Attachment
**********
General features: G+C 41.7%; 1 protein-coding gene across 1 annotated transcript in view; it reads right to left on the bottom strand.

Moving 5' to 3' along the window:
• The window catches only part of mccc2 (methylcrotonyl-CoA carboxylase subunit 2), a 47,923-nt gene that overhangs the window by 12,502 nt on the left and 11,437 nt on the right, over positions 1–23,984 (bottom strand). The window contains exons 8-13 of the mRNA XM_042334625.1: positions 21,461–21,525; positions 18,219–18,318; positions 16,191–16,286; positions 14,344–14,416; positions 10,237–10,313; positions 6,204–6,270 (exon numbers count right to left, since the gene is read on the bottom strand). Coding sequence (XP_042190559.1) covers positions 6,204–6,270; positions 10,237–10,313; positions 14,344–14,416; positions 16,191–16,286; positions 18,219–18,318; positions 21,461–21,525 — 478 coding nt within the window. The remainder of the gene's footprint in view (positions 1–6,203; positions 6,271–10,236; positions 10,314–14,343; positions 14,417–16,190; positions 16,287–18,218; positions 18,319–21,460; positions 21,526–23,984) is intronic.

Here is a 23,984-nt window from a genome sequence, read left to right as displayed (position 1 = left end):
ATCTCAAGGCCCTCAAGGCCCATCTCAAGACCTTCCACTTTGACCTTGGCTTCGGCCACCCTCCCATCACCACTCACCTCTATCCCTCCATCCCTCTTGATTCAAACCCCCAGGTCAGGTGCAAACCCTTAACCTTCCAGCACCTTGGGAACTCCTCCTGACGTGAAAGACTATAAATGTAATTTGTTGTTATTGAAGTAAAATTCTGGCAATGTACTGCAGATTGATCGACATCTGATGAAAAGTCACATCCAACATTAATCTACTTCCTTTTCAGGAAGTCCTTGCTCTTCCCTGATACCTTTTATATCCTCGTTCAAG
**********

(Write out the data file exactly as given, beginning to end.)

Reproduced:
General features: G+C 41.7%; 1 protein-coding gene across 1 annotated transcript in view; it reads right to left on the bottom strand.

Moving 5' to 3' along the window:
• The window catches only part of mccc2 (methylcrotonyl-CoA carboxylase subunit 2), a 47,923-nt gene that overhangs the window by 12,502 nt on the left and 11,437 nt on the right, over positions 1–23,984 (bottom strand). The window contains exons 8-13 of the mRNA XM_042334625.1: positions 21,461–21,525; positions 18,219–18,318; positions 16,191–16,286; positions 14,344–14,416; positions 10,237–10,313; positions 6,204–6,270 (exon numbers count right to left, since the gene is read on the bottom strand). Coding sequence (XP_042190559.1) covers positions 6,204–6,270; positions 10,237–10,313; positions 14,344–14,416; positions 16,191–16,286; positions 18,219–18,318; positions 21,461–21,525 — 478 coding nt within the window. The remainder of the gene's footprint in view (positions 1–6,203; positions 6,271–10,236; positions 10,314–14,343; positions 14,417–16,190; positions 16,287–18,218; positions 18,319–21,460; positions 21,526–23,984) is intronic.

Here is a 23,984-nt window from a genome sequence, read left to right as displayed (position 1 = left end):
ATCTCAAGGCCCTCAAGGCCCATCTCAAGACCTTCCACTTTGACCTTGGCTTCGGCCACCCTCCCATCACCACTCACCTCTATCCCTCCATCCCTCTTGATTCAAACCCCCAGGTCAGGTGCAAACCCTTAACCTTCCAGCACCTTGGGAACTCCTCCTGACGTGAAAGACTATAAATGTAATTTGTTGTTATTGAAGTAAAATTCTGGCAATGTACTGCAGATTGATCGACATCTGATGAAAAGTCACATCCAACATTAATCTACTTCCTTTTCAGGAAGTCCTTGCTCTTCCCTGATACCTTTTATATCCTCGTTCAAG